The final week before the fight, the Mexican population of Los Angeles almost doubled. Training sessions drew 800 to 1,000. Castillo, a smart boxer-puncher who had seven losses in 39 bouts before Olivares, trained hard, nearly destroying his sparring partners. When he was finished, he would disappear into his room, reappearing only for meals. Olivares trained the way he always trains—lousy, but with a lot of laughs. He has never won a round in a gym. At one press party he showed up in a Beatle wig and oversized sunglasses. It was minutes before anyone discovered he was there. Then, giggling, he said that was what he was going to wear whenever he did any drinking. At a dinner party he donned a white waiter's coat and went around collecting dollar tips in a large bowl. "He is a press agent's dream," said Bill Kaplan, one of Parnassus' press agents.
"Olivares is making a lot of loud noise," said Juan Jos� Torres Landa, "but he is like a man whistling in the graveyard. He is building his courage." Torres is Castillo's lawyer and financial advisor. His father, Juan Jos� Torres Landa Sr., former governor of Guanajuato, is one of the richest men in Mexico.
For the Olivares fight Castillo was paid $30,000. All of it will go into government bonds. Torres has no trouble talking him into saving his money. "My problem is trying to get him to spend a little," he said. "When Chucho goes someplace with someone, he doesn't expect to buy. He won't even carry money with him. When he came here he had something like eight pesos in his pocket."
Torres sighed. "Ah, this fight is such a big thing for both of these boxers. Whoever loses will never be the same again. Maybe the winner will never be the same. He will be such a big hero in Mexico. It will go to his head. If Chucho wins, I think he will handle it much better. But Olivares, if he wins I will be afraid for him. And the loser. Nobody knows what will happen to him."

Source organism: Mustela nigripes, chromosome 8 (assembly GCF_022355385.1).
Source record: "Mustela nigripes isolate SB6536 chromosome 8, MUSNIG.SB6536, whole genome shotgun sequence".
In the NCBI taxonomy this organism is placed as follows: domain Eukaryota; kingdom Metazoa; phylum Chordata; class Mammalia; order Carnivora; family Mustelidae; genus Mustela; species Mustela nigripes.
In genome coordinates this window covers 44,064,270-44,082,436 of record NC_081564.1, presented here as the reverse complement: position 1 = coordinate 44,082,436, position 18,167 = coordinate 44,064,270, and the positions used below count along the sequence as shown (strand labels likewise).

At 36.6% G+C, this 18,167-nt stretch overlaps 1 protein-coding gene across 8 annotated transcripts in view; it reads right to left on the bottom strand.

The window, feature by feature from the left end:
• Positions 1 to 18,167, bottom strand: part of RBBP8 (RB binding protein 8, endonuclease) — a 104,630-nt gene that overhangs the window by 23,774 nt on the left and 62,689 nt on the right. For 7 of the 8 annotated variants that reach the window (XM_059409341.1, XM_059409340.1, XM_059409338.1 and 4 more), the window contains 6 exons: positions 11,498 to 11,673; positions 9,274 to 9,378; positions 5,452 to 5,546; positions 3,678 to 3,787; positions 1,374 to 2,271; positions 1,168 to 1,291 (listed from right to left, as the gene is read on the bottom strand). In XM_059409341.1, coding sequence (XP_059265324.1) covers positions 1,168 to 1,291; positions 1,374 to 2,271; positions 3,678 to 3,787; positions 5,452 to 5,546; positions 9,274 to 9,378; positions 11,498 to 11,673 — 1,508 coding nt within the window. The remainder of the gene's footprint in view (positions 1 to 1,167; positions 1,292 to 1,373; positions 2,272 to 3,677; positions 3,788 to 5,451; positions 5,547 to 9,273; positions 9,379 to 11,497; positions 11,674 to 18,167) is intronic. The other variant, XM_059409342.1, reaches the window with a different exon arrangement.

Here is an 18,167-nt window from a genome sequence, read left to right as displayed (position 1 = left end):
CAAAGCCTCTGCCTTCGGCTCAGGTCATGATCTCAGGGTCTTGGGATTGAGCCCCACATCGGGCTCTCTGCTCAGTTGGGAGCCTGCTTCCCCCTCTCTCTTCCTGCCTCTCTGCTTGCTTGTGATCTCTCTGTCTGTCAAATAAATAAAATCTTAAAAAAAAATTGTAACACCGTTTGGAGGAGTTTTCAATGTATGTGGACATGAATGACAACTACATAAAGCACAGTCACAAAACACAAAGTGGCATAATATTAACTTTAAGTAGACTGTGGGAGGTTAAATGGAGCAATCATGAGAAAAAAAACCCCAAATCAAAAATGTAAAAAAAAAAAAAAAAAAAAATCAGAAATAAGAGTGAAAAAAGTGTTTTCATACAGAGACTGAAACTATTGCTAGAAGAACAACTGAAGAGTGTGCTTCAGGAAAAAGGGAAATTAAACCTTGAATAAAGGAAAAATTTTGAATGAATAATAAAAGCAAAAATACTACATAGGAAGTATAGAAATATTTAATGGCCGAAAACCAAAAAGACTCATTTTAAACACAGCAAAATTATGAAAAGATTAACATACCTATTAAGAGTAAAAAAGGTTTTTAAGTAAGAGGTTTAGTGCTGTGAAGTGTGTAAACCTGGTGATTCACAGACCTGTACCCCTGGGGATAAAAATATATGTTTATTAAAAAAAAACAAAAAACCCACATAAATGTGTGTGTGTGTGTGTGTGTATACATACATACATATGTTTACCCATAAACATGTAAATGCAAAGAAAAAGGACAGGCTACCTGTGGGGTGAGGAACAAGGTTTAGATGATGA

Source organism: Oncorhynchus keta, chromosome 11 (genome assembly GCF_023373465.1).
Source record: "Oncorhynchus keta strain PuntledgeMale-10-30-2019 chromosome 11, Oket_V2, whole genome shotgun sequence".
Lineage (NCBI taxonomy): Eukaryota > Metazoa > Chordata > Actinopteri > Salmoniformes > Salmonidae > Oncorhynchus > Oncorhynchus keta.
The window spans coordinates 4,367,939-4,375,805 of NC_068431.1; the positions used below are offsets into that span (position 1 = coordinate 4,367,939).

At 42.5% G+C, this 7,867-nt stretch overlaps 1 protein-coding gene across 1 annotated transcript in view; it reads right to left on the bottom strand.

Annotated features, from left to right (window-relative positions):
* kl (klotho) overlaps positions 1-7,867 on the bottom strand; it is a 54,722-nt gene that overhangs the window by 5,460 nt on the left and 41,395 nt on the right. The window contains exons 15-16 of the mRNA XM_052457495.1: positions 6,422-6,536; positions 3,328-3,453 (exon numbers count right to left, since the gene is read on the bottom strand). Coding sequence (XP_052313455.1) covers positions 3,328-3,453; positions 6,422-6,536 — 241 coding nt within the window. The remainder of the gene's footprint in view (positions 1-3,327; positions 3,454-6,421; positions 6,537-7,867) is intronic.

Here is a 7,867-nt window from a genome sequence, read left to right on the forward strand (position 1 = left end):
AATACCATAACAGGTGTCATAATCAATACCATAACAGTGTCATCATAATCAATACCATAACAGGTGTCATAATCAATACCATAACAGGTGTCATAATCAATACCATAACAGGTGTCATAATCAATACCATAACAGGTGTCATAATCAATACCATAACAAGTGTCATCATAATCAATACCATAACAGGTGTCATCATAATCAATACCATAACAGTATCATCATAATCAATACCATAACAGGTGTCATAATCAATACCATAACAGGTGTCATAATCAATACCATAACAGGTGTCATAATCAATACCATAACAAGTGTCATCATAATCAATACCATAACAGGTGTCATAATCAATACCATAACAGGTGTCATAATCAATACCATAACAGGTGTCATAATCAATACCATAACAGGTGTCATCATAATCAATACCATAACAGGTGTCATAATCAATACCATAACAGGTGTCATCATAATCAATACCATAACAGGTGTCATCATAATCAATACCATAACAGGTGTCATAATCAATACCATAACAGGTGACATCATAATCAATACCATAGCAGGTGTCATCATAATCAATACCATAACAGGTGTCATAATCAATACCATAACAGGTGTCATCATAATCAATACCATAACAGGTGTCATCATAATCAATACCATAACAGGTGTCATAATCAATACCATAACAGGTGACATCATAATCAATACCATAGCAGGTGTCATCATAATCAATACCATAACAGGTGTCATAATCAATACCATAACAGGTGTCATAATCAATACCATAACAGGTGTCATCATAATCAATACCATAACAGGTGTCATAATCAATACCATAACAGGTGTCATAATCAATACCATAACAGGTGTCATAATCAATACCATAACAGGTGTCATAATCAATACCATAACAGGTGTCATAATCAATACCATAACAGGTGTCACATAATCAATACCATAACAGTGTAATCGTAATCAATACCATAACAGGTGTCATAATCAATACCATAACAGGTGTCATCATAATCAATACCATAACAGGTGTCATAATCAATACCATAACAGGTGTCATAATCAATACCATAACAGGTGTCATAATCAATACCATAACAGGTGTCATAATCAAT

Ah, such a big fight. And, as it turned out, not so great. Castillo came out cautiously and stayed that way. Except for one flurry when he fought his way off the ropes in the third round, he hardly moved forward. But that flurry! A hook and then a right to the chin, so fast and so powerful, and Olivares was down. But he jumped to his feet and took the mandatory eight count that continued after the bell. "That was the only time he hurt me," Olivares said later.
"Hurt him?" wailed Geronimo Lopez. "How could Chucho hurt him? He never threw any punches. He never threw his right hand. Always he used the right to guard his chin. He was afraid of Olivares' left hook. He'd come back to the corner and I'd beg him to use the right, I'd order him. He'd say yes, I'll do it, but he never did."
And as Castillo remained cautious, defensive, Olivares bored in. In the fourth round he bloodied Castillo's nose, and it bled the rest of the way. "It bothered his breathing quite a bit," said Cuco Conde, the veteran manager who worked Castillo's corner. "That one punch didn't look like much, but it might have had a big difference on the outcome. But Chucho, damn it, why didn't he use his right hand? We begged him."
By the eighth round, Olivares was beginning to trap Castillo on the ropes, and there, inside, the little champion is a master. He never stops punching. "He's a damn machine gun," said Rose after he lost to him.
In the 12th round Olivares almost got his man. A left-right combination to the head and Castillo's knees buckled.
"Right then I was worried," said Conde. "But when Chucho got to the corner he was fine. There's nothing wrong with that kid's jaw."